Wednesday, October 12, 2016

Norse Religion on the ABC

I was interviewed last Thursday for a broadcast of the ABC (Australian Broadcasting Corporation) radio program Afternoons. The episode featured in-depth interview segments on three ancient religions: Mayan, Rapa Nui, and Norse. Prof. Andrew Scherer spoke about the Mayans, Dr. Jo Anne Van Tilburg covered the Rapa Nui, and I discussed the Norse.

Hostess Kelly Higgins-Devine introduced my segment like this:
We see them in Marvel Comics, on the big screen – Thor and Odin. How close are those representations to the beliefs of the people who worshiped the Norse gods? You'll find out this afternoon. They may be more multi-layered than we've been led to believe.
A transcription of the Norse religion segment of the program is below. It includes my full answers with producer Jennifer Leake's questions in bold.

What is the Norse religion?

The term Norse religion is really a misleading one. I think it’s much more helpful to speak of Germanic religions in the plural. When I say Germanic, I don’t mean what we now think of as German – of being related to the nation-state of Germany. Instead, I mean a whole cluster of past cultures and languages, of people who spoke what we call Germanic languages like Old Norse and Old English.

If we step back and take a really expansive view, we can talk about Germanic polytheism that stretches back almost 4,000 years. Way back in about 1800 BCE, there are rock carvings in Scandinavia that show “reverse echoes” of the gods that we know from the Viking Age, like Thor and Odin.

Rock carving of spear god in Bohuslän, Sweden

In these rock carvings, there are images of a deity with a spear who seems like the earliest prototype of the god Odin. There is a god with an axe who, over long centuries, may have evolved into Thor.

There are written records and archeological artifacts that document this cluster of religions from this very earliest period all the way to the Christian conversions that finished around 1150. We’re talking about a period that lasts from 1800 BCE to the twelfth century, covering a vast area of continental Europe, Scandinavia, and the British Isles.

We can’t say that there was one great Catholic heathen religion. Instead, there was a large group of local religions over a wide range of time and space that do seem to share fundamental concepts, practices, and beliefs. We usually associate Norse religion with the Vikings, but that is merely one subdivision at a particular time and place of a much larger religio-cultural matrix.

Some of their Gods are still well known today. What is the mythology behind Thor?

The old gods can’t really be reduced to one simple function. We usually think of him in pop culture as the god of thunder. I would ask, what does that even mean? He would just be a god of making a really loud sound, which doesn’t mean anything religiously. Thunder, I would say, is just one manifestation of his presence here on Midgarð or Middle-earth, which is the plane of reality that we live on as humans.

If you really want to understand who Thor is, you look at the weapon that he has – the famous hammer of the gods. In the myths, his hammer is the most valued treasure of everything the gods have, because he uses it to defend gods and humans from the giants, who really represent the destructive forces of nature.

A farmer looks up to Thor in a painting by Max Koch (1900)

This protective function of Thor and his hammer is reflected in actual religious objects. There’s an eleventh-century Swedish amulet that says on it, “may the lightning hold all evil away” and “may Thor protect [me] with that hammer.” It has a protective function, but that shades over into a blessing function.

One of his many secondary names – because all the old gods have long lists of names that they’re referred to by – one of these has been interpreted as “Blessing-Thor,” “Thor, the one who blesses.” In the pop culture version, we don’t think of him blessing things with his hammer, but in the Icelandic sagas, there is record of people making the sign of his hammer over food as a symbol of blessing, like a Christian would make the sign of the Cross.

It seems that Thor’s hammer blessed major life events like birth, marriage, and death – but we know it was also used to claim land and to mark boundaries. In other words, it blessed all the ways that members of a community relate to each other.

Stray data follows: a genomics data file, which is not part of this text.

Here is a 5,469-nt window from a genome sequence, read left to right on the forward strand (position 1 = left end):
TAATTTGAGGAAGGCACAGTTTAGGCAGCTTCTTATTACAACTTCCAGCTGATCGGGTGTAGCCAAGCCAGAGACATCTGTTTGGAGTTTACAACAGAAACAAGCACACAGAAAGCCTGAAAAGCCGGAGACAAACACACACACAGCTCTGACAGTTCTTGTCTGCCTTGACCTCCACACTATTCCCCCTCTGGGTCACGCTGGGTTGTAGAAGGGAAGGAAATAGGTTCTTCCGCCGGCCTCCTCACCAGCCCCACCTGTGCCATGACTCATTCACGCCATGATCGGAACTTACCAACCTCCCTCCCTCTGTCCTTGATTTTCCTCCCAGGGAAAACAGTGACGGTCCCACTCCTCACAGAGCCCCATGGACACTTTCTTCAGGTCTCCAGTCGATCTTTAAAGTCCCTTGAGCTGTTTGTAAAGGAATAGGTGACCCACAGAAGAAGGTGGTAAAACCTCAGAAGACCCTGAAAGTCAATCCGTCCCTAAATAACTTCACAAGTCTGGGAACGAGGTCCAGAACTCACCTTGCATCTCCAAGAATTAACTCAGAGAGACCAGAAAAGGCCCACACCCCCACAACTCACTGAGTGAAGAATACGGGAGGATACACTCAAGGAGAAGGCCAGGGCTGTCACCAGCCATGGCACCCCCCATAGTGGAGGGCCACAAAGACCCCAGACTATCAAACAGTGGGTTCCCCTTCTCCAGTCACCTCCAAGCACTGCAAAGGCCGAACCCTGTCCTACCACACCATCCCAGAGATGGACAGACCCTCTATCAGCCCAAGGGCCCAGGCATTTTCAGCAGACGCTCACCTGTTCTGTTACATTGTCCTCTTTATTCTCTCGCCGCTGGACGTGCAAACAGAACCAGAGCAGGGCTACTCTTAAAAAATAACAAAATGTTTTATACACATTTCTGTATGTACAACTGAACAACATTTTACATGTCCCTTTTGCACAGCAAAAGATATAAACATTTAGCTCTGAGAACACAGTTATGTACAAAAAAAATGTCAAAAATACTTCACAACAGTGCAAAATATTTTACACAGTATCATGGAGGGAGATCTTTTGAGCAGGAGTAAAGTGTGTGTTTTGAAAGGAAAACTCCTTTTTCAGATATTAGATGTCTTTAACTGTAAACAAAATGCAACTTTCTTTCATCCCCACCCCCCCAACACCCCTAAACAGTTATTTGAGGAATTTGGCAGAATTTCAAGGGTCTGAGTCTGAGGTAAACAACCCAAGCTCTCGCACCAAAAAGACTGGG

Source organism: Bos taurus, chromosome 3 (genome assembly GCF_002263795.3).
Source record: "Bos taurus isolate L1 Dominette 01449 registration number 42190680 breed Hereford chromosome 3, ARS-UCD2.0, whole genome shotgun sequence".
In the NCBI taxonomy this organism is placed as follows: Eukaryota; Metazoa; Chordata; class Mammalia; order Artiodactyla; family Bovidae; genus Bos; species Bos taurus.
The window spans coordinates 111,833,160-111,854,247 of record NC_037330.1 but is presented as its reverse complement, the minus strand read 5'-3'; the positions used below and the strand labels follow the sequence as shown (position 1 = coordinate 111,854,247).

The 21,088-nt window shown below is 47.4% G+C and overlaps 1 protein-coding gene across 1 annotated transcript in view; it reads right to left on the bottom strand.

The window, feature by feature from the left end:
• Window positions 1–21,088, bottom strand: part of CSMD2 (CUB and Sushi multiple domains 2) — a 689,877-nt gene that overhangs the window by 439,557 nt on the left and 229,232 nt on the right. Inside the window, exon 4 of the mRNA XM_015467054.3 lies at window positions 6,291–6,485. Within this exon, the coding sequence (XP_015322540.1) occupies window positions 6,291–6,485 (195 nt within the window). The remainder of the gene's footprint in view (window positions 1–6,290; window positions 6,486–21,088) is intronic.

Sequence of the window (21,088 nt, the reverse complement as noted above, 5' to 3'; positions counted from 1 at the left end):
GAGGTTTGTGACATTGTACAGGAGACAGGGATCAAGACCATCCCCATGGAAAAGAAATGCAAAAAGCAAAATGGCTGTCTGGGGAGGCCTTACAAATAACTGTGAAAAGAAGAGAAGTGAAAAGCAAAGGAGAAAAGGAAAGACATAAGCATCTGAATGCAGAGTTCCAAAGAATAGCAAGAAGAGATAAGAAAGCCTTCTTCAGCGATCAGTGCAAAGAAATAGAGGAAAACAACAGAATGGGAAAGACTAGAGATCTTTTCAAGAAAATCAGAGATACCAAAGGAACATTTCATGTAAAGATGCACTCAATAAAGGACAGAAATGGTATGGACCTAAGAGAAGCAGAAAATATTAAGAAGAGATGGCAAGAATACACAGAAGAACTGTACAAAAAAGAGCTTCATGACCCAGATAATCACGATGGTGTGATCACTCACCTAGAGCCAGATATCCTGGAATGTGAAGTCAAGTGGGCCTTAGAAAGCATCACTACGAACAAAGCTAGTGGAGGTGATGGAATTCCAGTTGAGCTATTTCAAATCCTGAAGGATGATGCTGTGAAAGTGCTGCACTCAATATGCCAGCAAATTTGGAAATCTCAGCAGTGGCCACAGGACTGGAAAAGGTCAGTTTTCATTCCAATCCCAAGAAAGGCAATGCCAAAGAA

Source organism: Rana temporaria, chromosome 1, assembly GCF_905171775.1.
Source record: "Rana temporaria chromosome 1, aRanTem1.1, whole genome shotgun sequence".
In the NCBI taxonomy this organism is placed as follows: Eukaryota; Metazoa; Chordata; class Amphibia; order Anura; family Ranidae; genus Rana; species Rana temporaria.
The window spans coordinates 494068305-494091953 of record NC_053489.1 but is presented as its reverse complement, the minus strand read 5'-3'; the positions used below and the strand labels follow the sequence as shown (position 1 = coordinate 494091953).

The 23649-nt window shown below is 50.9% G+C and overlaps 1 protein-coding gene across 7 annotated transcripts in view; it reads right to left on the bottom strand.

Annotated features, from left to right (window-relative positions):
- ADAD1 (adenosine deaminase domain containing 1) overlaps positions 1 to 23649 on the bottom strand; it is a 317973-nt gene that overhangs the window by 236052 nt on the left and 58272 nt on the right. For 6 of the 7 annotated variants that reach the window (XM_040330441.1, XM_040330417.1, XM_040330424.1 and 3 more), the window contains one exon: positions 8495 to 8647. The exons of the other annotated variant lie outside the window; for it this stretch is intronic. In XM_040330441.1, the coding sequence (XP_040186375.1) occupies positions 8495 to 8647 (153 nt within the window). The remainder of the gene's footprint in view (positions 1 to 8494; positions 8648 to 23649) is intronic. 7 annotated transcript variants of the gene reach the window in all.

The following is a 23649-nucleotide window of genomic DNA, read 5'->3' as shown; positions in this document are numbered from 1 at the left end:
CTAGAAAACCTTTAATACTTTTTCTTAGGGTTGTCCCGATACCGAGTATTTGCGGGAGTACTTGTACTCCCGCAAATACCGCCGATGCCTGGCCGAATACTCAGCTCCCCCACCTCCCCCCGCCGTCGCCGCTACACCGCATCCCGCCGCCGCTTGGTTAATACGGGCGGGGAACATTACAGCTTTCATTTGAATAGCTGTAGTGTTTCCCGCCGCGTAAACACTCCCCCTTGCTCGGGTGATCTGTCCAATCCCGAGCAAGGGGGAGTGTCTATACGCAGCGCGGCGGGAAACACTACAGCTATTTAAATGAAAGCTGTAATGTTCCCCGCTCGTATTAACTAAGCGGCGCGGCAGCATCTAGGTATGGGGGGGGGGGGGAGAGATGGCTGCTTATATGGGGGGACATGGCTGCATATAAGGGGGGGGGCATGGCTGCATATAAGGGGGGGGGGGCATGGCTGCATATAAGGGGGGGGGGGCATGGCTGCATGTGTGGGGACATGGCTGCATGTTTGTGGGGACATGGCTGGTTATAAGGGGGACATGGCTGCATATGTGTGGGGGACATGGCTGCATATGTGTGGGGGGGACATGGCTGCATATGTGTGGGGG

We also know that people wore Thor’s hammer pendants – small Thor’s hammers on necklaces. They were very popular in the Viking Age. They seem to be an expression of belonging to a community, both in life and in death.

Another important god was Odin. What was his religious place?

He is also very complicated, like all of the gods of the old polytheistic religions. On one hand, you can see him as a god of language, poetry, and runes. On the other hand, he is a god of magic, war and death. To us, those don’t seem to go together, but the early people – whom we sometimes think of as primitive – often had very complicated theological ideas.

On one side, I think it’s a very deep and beautiful thing. He is determined to learn all he can about the world and about the future, even though what he learns doesn’t make him any happier – because he knows that the doom of the gods is coming, eventually.

He is willing to sacrifice one of his eyes just to get one sip from the Well of Wisdom. He is willing to hang himself from the World Tree for nine days and nights with no food and drink, hung and stabbed with a spear, in order to gain knowledge of the runes – the symbols that, according to the myths, were both a writing system and a magical system.

Odin at the Well of Wisdom by Willy Pogany (1920)

He travels all over the Nine Worlds to ask questions about the origin of the universe, the way things are now, the way the world will end. He risks his life by questioning powerful giants, and he even raises dead prophetesses from the grave to ask what the future will bring.

He has this determination to learn everything he can, to make personal sacrifices to gain wisdom, which I think is an inspiring thing – but the other side can be very frightening.

He learns on his travels about Ragnarök, which lmeans “doom of the powers.” The powers are the gods, so the term means the end of the world, when the giants and the evil dead will rise up and destroy gods, humans, elves, dwarves, the world itself. The giants themselves are destroyed. Everything is destroyed. Then a new world of peace and light rises from the ruins of the old world.

Knowing that this calamity is coming drives Odin to do some dark things. He stirs up war and fighting all over the world. This seems like a horrible thing, but he’s doing it to find the greatest heroes, the ones who win in battle, who eventually he can take to his side to fight on the side of gods and humanity at the end of time.

That’s the image we have of the Valkyries who fly over the battlefield choosing who are the greatest heroes to come up to his hall. Valkyrie means “chooser of the slain.” When the hero falls, the Valkyries take him up to serve Odin.

It’s an interesting thing, because it shades from a god who inspires language and creativity all the way over to a god who causes the turmoil of life in order to prepare for the darkness he knows is coming.